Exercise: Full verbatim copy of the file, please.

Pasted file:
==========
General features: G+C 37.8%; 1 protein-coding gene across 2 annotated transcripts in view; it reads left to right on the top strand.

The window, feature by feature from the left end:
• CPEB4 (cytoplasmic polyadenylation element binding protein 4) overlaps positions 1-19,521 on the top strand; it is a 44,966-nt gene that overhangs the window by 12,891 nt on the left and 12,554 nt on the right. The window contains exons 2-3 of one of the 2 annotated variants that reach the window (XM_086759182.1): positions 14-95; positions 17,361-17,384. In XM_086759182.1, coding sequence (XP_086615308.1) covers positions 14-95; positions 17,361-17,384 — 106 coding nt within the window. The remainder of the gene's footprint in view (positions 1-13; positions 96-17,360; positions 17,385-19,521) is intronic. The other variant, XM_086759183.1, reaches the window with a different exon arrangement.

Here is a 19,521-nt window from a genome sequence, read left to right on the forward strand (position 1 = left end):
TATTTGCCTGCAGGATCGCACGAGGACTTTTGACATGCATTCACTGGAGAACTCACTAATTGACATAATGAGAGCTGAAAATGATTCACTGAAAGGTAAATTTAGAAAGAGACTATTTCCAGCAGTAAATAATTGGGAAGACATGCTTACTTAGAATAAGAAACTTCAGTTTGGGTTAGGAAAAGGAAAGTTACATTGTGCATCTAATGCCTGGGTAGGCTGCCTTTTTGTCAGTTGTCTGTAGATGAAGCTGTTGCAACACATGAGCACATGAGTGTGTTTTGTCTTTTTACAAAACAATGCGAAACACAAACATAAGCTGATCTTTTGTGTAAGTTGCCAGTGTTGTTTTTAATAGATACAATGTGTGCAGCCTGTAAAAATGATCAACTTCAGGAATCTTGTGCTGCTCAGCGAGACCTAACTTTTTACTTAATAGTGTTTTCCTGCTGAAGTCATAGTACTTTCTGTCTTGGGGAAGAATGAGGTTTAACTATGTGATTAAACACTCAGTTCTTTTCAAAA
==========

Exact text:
General features: G+C 37.8%; 1 protein-coding gene across 2 annotated transcripts in view; it reads left to right on the top strand.

The window, feature by feature from the left end:
• CPEB4 (cytoplasmic polyadenylation element binding protein 4) overlaps positions 1-19,521 on the top strand; it is a 44,966-nt gene that overhangs the window by 12,891 nt on the left and 12,554 nt on the right. The window contains exons 2-3 of one of the 2 annotated variants that reach the window (XM_086759182.1): positions 14-95; positions 17,361-17,384. In XM_086759182.1, coding sequence (XP_086615308.1) covers positions 14-95; positions 17,361-17,384 — 106 coding nt within the window. The remainder of the gene's footprint in view (positions 1-13; positions 96-17,360; positions 17,385-19,521) is intronic. The other variant, XM_086759183.1, reaches the window with a different exon arrangement.

Here is a 19,521-nt window from a genome sequence, read left to right on the forward strand (position 1 = left end):
TATTTGCCTGCAGGATCGCACGAGGACTTTTGACATGCATTCACTGGAGAACTCACTAATTGACATAATGAGAGCTGAAAATGATTCACTGAAAGGTAAATTTAGAAAGAGACTATTTCCAGCAGTAAATAATTGGGAAGACATGCTTACTTAGAATAAGAAACTTCAGTTTGGGTTAGGAAAAGGAAAGTTACATTGTGCATCTAATGCCTGGGTAGGCTGCCTTTTTGTCAGTTGTCTGTAGATGAAGCTGTTGCAACACATGAGCACATGAGTGTGTTTTGTCTTTTTACAAAACAATGCGAAACACAAACATAAGCTGATCTTTTGTGTAAGTTGCCAGTGTTGTTTTTAATAGATACAATGTGTGCAGCCTGTAAAAATGATCAACTTCAGGAATCTTGTGCTGCTCAGCGAGACCTAACTTTTTACTTAATAGTGTTTTCCTGCTGAAGTCATAGTACTTTCTGTCTTGGGGAAGAATGAGGTTTAACTATGTGATTAAACACTCAGTTCTTTTCAAAA